• Part 12 [‘Back in the good old days, a corporation with an unappetizing relationship to the natural world would often try to burnish their image by luring an executive or top staffer from an environmental group onto their board or into their public relations department, where they could offer testimonials to the toxic firm's newfound reverence for Mother Earth. But times have changed. Now it's the environmental groups who seem to be on a shopping spree for corporate executives. For a ripe example of this repellent trend let us turn to the World Wildlife Fund.’]
  • Part 13 [‘From Greenpeace to Greenwash’]
  • Part 14 [‘All for Oil, Oil for One’]
  • Part 15 [Ken Salazar et al.]
In the early summer of 1995, Jay Hair quietly resigned as head of the National Wildlife Federation. This Napoleonic figure had transformed a once scruffy, apolitical collection of local hunting and gun clubs into the cautious colossus of the environmental movement with more than four million members and an annual budget of nearly $100 million. By the time Hair left, the Federation enjoyed more political clout in Washington than the rest of the environmental groups combined.

Hair, a former biology profession who also served as a special assistant to Secretary of the Interior Cecil Andrus during the Carter Administration, was the architect of this astounding transformation. Under the firm hand of Hair’s leadership the Federation’s membership doubled and it’s budget tripled. His strategy was simple: market the Wildlife Federation as a non-confrontational corporate-friendly outfit. Hair created the Corporate Conservation Council and forged relationships with some of the world’s most toxic corporations: ARCO, Ciba-Geigy, Dow Chemical, DuPont, Exxon, General Electric, General Motors, IBM, Mobil Oil, Monsanto, Pennzoil, USX, Waste Management and Weyerhauser. The corporations received the impri,atur of the nation’s largest environmental group, while the National Wildlife Federation raked in millions in corporation grants.

The conservation giant showed less deference to its members. In 1975, Dr. Claude Moore, a long-time member, donated a 367-acre tract of forest land in Loudon County, Virginia to the Federation to be managed as a wildlife sanctuary. The land provided rich habitat for an extraordinary number of birds. A Smithsonian guidebook called the area a natural gem.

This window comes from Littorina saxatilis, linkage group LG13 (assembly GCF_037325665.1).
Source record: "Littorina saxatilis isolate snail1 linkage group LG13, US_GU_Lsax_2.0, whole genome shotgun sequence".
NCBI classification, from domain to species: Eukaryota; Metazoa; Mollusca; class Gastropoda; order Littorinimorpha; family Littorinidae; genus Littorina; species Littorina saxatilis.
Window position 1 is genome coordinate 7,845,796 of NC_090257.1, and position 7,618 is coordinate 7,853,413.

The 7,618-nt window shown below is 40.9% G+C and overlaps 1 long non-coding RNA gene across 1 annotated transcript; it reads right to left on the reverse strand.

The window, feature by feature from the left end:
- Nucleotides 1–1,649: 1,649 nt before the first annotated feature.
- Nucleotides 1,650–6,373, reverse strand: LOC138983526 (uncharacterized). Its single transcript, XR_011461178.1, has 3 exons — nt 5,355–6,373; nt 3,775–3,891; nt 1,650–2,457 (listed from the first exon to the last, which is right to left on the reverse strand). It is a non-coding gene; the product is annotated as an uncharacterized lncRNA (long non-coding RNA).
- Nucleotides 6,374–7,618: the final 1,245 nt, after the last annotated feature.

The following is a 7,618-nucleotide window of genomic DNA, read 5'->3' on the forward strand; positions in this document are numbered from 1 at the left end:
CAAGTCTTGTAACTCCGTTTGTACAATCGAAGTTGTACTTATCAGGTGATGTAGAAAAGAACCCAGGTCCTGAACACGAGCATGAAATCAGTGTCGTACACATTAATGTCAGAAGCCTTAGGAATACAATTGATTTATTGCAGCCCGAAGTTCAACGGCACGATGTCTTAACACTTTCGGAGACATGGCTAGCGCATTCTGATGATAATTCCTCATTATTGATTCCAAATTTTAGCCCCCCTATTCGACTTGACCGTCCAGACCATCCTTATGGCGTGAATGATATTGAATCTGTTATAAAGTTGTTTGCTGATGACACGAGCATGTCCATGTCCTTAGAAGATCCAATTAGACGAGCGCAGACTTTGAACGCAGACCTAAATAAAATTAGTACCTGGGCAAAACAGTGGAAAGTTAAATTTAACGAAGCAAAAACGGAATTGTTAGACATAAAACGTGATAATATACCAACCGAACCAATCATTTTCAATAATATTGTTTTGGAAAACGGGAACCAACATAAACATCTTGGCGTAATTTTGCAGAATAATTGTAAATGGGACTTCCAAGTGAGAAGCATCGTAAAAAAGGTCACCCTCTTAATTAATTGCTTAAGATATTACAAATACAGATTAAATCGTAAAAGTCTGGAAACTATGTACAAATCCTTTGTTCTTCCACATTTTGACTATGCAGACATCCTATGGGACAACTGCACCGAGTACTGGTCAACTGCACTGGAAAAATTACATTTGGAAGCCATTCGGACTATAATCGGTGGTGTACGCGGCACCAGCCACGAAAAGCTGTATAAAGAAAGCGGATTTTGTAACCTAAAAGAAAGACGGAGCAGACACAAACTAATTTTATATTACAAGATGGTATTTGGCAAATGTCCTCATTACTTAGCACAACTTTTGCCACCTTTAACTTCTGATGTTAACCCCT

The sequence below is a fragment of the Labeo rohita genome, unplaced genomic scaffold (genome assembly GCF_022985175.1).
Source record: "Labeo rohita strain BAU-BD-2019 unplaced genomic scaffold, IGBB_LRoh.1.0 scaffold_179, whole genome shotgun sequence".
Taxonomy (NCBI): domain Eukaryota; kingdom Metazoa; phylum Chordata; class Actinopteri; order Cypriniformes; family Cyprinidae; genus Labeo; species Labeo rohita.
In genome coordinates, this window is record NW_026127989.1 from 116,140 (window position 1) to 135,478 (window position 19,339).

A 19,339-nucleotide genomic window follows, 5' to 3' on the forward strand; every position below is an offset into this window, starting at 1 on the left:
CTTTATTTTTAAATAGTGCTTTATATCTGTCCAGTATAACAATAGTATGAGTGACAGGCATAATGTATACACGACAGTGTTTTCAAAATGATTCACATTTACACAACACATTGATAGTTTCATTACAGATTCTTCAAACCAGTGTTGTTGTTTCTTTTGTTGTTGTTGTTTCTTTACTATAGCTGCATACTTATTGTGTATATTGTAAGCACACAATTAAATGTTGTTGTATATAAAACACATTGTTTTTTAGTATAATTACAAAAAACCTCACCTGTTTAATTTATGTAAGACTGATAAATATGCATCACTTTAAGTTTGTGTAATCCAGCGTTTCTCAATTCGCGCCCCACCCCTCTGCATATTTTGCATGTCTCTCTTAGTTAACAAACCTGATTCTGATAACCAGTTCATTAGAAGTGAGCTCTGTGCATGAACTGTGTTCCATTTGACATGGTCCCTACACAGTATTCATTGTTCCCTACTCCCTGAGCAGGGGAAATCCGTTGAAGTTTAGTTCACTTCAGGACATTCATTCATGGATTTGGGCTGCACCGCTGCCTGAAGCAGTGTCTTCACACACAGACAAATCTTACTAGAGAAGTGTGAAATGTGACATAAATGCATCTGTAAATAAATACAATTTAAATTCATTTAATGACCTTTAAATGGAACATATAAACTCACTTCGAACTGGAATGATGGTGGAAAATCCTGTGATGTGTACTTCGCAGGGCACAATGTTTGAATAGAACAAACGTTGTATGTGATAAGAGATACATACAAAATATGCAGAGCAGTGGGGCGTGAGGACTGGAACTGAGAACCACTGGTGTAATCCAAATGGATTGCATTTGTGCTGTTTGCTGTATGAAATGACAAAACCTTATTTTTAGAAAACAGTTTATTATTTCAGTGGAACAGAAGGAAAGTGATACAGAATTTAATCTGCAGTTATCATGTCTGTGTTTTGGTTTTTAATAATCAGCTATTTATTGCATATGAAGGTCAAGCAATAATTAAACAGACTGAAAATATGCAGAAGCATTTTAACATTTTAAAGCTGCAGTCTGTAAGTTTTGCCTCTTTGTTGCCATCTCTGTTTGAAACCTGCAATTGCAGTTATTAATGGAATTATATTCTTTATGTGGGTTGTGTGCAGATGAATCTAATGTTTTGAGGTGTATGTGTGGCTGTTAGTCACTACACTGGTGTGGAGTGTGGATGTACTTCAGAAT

Then in 1986 the National Wildlife Federation decided to sell the sanctuary to a developer for $8.5 million and use the money to help pay for the construction of the Federation’s new seven-story office building on 16th Street in DC. Outraged, Dr. Moore and other members sued the Federation, alleging it had violated a contract to manage the land as a nature preserve. Moore lost. The land was sold and 1,300 houses constructed on the site.

While Hair was turning the National Wildlife Federation into a corporate-friendly operation, the Wilderness Society was being run by a millionaire from Montana named Jon Roush. Roush had formerly been the chairman of the Nature Conservancy, the most unapologetically pro-corporate of all environmental groups.

In the winter of 1995, Roush was caught selling off $150,000 worth of timber from environmentally-sensitive lands on his own 800-acre ranch in Montana’s Bitterroot Valley. The trees went to Plum Creek Timber Company, the corporate giant which a conservative congressman from Washington, Rod Chandler, labeled the “Darth Vader of the timber industry.”

Roush’s first gallant reaction to a probing call was to blame it on his wife, whom he was in the process of divorcing. He later claimed that he need to sell of the timber to pay his property taxes. However, local tax records revealed that Roush owed less than $1,000 a year in taxes on property valued at nearly $3 million.

At the same time, the National Audubon Society was being run by a lawyer named Peter Berle, who commanded an annual salary of $200,000. After he savagely trimmed away the muscle from the Society’s conservation staff, Berle gloated, “Unlike Greenpeace, Audubon doesn’t have a reputation as a confrontational organization.” ...